The appeal in Concha II raises two issues: (1) was the district court correct to dismiss the Conchas' state law claims with prejudice, and (2) should the district court have remanded those claims to state court?
The majority properly points out that were we to conclude that the district court was incorrect in dismissing the Conchas' claims with prejudice, we would lack jurisdiction to resolve the issue of whether the Conchas' claims should have been remanded. The majority insists, however, on resolving the issue of whether the district court correctly dismissed Concha II with prejudice by treating the Conchas' April 13, 1993, Rule 41(a)(1) notice as a dismissal with prejudice. The majority gets to this point after an unnecessarily long discussion about the effects of a Rule 41 (a) notice made with or without prejudice.
By relying on the March 8, 1993, stipulation, the majority concludes that because the Conchas intended to preserve their right to appeal, they must have intended to dismiss their case with prejudice. The record does not support the inference. The Conchas filed, simultaneously with their Rule 41(a)(1) notice, a motion opposing the April 12, 1993, proposed order to dismiss Concha II with prejudice. The stipulation nowhere says that the dismissal will be "with prejudice" and the Conchas' opposition to the April 12, 1993, proposed order makes it clear that they did not want their case dismissed with prejudice. On appeal, the Conchas continue to argue that the court should not have dismissed their claim with prejudice. It is inconceivable, therefore, how the majority construes the Conchas' Rule 41(a)(1) notice of dismissal as a dismissal with prejudice. The Conchas have never expressed such an intent, and have continued, throughout this appeal, to insist on just the opposite result. The majority also says that the Conchas must have intended for a dismissal with prejudice because a dismissal without prejudice could serve "no conceivable" purpose for them. But the Conchas disagree. If, in Concha I, we ruled on appeal that the Conchas' state law claims were not preempted, then those claims in Concha I would have survived. But had those very claims (and it is not disputed that the claims were identical) been dismissed with prejudice in Concha II, the status of the claims in Concha I might be uncertain. The Conchas offer this precise reason for wanting a dismissal without prejudice in Concha II. By every indication, therefore, the Conchas wanted and continue to want a dismissal without prejudice in Concha II.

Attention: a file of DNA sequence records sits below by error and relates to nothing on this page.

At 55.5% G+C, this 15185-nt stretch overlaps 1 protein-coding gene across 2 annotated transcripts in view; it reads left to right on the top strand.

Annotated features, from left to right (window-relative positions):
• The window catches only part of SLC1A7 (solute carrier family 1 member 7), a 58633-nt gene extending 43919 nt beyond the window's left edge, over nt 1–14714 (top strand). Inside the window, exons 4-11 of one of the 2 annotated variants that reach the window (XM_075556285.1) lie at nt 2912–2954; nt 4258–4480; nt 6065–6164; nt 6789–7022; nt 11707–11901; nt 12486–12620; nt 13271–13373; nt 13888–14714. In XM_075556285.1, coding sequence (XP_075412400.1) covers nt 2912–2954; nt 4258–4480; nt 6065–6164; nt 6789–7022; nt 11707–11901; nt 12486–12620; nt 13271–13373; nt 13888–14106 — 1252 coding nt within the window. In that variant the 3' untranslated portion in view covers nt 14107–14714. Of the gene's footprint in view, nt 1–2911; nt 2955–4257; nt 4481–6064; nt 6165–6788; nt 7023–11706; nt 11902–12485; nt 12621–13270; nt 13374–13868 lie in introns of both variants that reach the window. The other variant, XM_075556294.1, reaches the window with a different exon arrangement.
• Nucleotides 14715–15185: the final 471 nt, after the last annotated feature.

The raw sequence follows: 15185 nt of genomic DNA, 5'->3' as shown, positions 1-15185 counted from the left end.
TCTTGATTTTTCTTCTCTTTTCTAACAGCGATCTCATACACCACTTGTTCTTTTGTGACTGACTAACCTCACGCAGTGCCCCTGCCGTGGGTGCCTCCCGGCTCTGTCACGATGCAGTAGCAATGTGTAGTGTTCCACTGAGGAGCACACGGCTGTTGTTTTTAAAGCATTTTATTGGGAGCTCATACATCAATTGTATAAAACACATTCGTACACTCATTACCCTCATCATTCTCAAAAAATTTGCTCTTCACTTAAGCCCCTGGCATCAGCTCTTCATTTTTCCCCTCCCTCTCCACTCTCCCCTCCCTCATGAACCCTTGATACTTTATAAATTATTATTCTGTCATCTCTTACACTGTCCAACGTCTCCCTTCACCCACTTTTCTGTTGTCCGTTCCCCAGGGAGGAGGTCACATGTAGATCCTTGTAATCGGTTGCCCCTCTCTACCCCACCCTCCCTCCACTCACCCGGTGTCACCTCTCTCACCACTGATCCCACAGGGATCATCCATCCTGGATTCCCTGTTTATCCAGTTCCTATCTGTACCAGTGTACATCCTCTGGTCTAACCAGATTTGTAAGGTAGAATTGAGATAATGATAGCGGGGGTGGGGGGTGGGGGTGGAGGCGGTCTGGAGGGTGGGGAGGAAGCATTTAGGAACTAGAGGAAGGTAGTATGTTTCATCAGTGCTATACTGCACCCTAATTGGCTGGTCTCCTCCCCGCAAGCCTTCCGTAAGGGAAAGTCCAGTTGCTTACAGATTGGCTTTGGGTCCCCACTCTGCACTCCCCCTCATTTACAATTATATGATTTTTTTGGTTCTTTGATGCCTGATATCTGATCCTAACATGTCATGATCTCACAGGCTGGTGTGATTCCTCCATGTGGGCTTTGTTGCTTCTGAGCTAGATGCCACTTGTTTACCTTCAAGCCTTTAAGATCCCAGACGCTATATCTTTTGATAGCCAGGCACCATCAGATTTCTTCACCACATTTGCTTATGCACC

There is no authority for the majority to treat the Rule 41 (a)(1) notice as a dismissal with prejudice. It is true that the Conchas may have been mistaken about the appealability of a dismissal without prejudice. But that makes no difference. See Coursen v. A.H. Robins Co., 764 F.2d 1329, 1342 (9th Cir.) (the "fact that the party reserves the right to appeal [cannot] make appealable an order otherwise not appealable"), amended, 773 F.2d 1049 (9th Cir. 1985).
The real issue is whether the district judge properly dismissed Concha II with prejudice notwithstanding the Conchas' previous Rule 41(a)(1) notice of dismissal. I conclude that the district court erred.
The Conchas' Rule 41(a)(1) notice of dismissal in Concha II, dismissed Concha II as of the date of filing. Rule 41(a)(1) allows a plaintiff to dismiss his action voluntarily "(i) by filing a notice of dismissal at any time before service by the adverse party of an answer or of a motion for summary judgment, whichever first occurs, or (ii) by filing a stipulation of dismissal signed by all parties who have appeared in the action." Fed.R.Civ.P. 41(a)(1). Rule 41(a)(1) goes on to state that "[u]nless otherwise stated in the notice of dismissal or stipulation, the dismissal is without prejudice." As indicated above, neither the Conchas' April 13, 1993, notice of dismissal, nor the March 1993 stipulation, stated that the dismissal would be "with prejudice." Furthermore, the stipulation between the parties in this case was not the equivalent of an "answer" or a "motion for summary judgment" for Rule 41(a)(1) purposes. Hamilton v. Shearson-Lehman American Exp., 813 F.2d 1532, 1535 (9th Cir. 1987). The April 12, 1993, proposed order dismissing Concha II also was not an "answer." Id. Therefore, the Conchas' Rule 41(a)(1) notice of dismissal was effective upon filing, and served to dismiss Concha II without prejudice. Miller v. Reddin, 422 F.2d 1264, 1266 (9th Cir. 1970) (Rule 41(a)(1) notice automatically terminates action upon filing). The district court's subsequent order purporting to dismiss Concha II with prejudice was therefore a nullity, id., and we lack jurisdiction to determine whether the district court should have remanded the claims in Concha II back to state court.